This visible image of Tropical Storm Lee was taken from the GOES-13 satellite on Sunday, Sept. 4 at 9:32 a.m. EDT. It shows the extent of Lee’s cloud cover over Louisiana, Mississippi, Alabama and the Florida Panhandle and spread into the Tennessee Valley. The thickest clouds and heaviest rainfall stretch from the northeast to southwest of the center. Credit: NASA/NOAA GOES Project
NASA-(ENEWSPF)- Tropical Storm Lee has continued his slow, soaking, painful crawl inland. Satellites from both NASA and NOAA satellites have been showing the extent of the storm, and where the strongest thunderstorms and rainfall are occurring, and the bulk of it remains over the Gulf of Mexico.
NASA’s Aqua satellite and NOAA’s GOES-13 satellite revealed that Lee finally made landfall in Louisiana after two painful days of heavy rain to Louisiana, Mississippi and Alabama. Lee has grown in size, which typical for a waning tropical storm. Tropical Storm-force winds now extend out 275 miles from the center.
NOAA’s GOES-13 satellite provided a visible image of Tropical Storm Lee on Sunday, Sept. 4 at 9:32 a.m. EDT. It shows the extent of Lee’s cloud cover over Louisiana, Mississippi, Alabama and the Florida Panhandle and spread into the Tennessee Valley. The thickest clouds and heaviest rainfall stretch from the northeast to southwest of the center. The image was created at NASA’s Goddard Space Flight Center, Greenbelt, Md. at the NASA/NOAA GOES Project. Lee also appears on satellite imagery to be elongated. The GOES-13 satellite imagery shows that the storm appears to stretch from the northeast to the southwest, and a large part of Lee still remains over the Gulf of Mexico.
On Saturday, Sept. 3, 2011 NASA’s Aqua Satellite took an infrared snapshot at the cold cloud temperatures within Tropical Storm Lee that told forecasters where the highest, coldest, strongest thunderstorms were in the storm. The Atmospheric Infrared Sounder (AIRS) instrument on Aqua took the image at 3:47 p.m. EDT when Lee’s center had still not yet made landfall and was still sitting south of the Louisiana coast. The strongest thunderstorms and coldest clouds stretched from Mobile Bay, south into the Gulf of Mexico and covered about one-third of the Gulf of Mexico.
On Sunday, Sept. 4, a tropical storm warning is in effect for Destin, Florida westward to Sabine Pass Texas, including the city of New Orleans, Lake Pontchartrain, and Lake Maurepas.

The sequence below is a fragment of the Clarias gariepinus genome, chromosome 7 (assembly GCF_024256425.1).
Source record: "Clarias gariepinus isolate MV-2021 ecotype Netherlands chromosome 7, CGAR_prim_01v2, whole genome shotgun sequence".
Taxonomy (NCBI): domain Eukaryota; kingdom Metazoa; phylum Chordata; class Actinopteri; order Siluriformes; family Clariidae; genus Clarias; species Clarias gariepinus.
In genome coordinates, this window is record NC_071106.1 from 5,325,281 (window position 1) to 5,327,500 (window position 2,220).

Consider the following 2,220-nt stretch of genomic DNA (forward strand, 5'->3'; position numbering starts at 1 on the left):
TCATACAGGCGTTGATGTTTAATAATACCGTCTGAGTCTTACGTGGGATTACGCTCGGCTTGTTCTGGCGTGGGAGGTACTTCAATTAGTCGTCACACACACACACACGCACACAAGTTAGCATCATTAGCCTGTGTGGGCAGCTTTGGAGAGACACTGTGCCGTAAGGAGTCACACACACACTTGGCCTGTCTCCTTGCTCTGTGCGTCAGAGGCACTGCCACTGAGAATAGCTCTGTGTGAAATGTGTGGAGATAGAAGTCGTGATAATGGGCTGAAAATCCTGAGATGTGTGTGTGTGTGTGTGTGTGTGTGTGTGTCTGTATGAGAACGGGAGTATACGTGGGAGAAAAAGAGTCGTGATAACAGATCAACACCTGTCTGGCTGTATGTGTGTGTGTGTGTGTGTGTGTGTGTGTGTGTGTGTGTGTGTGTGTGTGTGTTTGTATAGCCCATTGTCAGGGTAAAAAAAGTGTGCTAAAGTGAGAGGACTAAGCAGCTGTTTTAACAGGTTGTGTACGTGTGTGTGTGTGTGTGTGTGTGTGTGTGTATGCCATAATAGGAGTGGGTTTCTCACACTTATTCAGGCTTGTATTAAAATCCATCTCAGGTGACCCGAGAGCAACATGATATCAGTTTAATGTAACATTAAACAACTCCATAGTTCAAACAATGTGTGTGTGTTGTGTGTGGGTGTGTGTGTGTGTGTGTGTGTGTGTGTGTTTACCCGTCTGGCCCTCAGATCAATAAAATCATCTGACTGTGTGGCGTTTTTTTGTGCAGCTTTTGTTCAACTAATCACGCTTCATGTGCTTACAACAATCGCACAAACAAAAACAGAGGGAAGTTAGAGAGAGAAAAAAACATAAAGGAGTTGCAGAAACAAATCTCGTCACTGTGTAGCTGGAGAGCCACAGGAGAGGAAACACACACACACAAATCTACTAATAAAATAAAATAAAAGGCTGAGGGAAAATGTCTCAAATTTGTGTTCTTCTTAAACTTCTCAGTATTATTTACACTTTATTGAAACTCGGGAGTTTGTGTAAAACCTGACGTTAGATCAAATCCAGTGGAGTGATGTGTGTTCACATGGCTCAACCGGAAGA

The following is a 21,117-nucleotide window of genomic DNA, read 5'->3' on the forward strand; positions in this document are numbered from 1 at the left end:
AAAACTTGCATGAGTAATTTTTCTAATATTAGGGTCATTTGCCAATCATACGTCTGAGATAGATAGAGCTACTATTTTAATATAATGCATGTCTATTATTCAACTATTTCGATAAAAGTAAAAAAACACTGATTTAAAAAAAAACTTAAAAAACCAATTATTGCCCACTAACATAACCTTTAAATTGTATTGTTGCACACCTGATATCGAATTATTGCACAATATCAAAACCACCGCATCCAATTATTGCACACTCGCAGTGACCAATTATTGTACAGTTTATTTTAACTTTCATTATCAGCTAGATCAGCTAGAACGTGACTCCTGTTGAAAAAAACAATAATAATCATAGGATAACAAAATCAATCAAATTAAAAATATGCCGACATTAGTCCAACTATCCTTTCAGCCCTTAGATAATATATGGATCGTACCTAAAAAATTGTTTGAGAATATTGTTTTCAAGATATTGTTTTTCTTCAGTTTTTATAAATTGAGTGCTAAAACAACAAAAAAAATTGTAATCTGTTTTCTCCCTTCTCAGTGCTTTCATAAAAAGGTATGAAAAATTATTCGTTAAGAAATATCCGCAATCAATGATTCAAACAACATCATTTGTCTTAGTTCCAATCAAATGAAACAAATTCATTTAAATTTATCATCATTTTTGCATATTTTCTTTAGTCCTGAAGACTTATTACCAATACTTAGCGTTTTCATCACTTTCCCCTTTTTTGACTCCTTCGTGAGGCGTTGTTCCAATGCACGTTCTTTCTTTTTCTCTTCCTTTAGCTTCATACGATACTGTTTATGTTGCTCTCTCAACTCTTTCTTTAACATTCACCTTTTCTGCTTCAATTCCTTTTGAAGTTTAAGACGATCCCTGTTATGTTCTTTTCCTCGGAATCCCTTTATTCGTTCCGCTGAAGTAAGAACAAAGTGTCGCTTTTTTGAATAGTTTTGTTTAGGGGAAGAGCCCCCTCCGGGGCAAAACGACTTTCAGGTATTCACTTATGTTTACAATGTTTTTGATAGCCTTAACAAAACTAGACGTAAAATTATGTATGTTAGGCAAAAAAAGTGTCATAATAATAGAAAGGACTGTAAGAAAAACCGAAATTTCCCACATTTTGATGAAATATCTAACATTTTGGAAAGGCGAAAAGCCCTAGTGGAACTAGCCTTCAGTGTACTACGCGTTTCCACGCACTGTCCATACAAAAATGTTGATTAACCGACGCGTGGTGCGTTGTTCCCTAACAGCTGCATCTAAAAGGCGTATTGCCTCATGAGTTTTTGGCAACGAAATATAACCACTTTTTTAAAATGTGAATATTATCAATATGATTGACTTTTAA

At 8 a.m. EDT on Sept. 4, Tropical Storm Lee’s winds had dropped from 60 mph exactly 24 hours before to 45 mph. Lee’s center was over Vermillion Bay, Louisiana near 29.7 North and 92.0 West. It was crawling to the northeast near 3 mph (6 kmh) and expected to continue in that direction today, turning to the east-northeast tonight. Because Lee’s center is over land, he is expected to continue weakening gradually in the next couple of days. Lee’s outer bands still extend far over the Gulf of Mexico, bringing in more moisture and keeping the system going.
Rainfall has been a serious issue with Lee, and will continue to soak the Gulf coast states and now the Tennessee Valley. Tropical storm lee is expected to produce total rain accumulations of 10 to 15 inches from the central Gulf Coast northward into the Tennessee valley. Isolated maximum amounts of 20 inches through Monday night. Meanwhile, storm surge continues to batter the Gulf coast, and tropical storm-force winds also continue. Isolated tornadoes are possible today and tonight over parts of southern Louisiana southern Mississippi, southern Alabama and the far western Florida panhandle.
Where is Lee Going?
Lee is going to be hitching a ride on an elongated area of low pressure (trough) in the next 24-36 hours. The National Hurricane Center noted that "A trough over the north-central U.S. is forecast to dig southeastward over the next day or so. The flow on the southern side of the trough is expected to turn the Tropical cyclone toward the northeast and east-northeast during the next 24 to 36 hours."
What about Katia?
Wind shear weakened Katia again today. At 5 a.m. EDT, Sept. 4, Katia was reduced back down to a tropical storm with maximum sustained winds near 70 mph. Katia was 370 miles northeast of the Leeward Islands, near 21.43 North and 58.5 West. It was moving to the northwest near 12 mph and had a minimum central pressure of 992 millibars. Although Katia is causing rough surf in the Northern Leeward Islands today, it is expected to subside later. Forecast models bring Katia close to the U.S. coastline by Friday of this week, so NASA satellites will be keeping an eye on her.
Text credit: Rob Gutro, NASA’s Goddard Space Flight Center, Greenbelt, Md.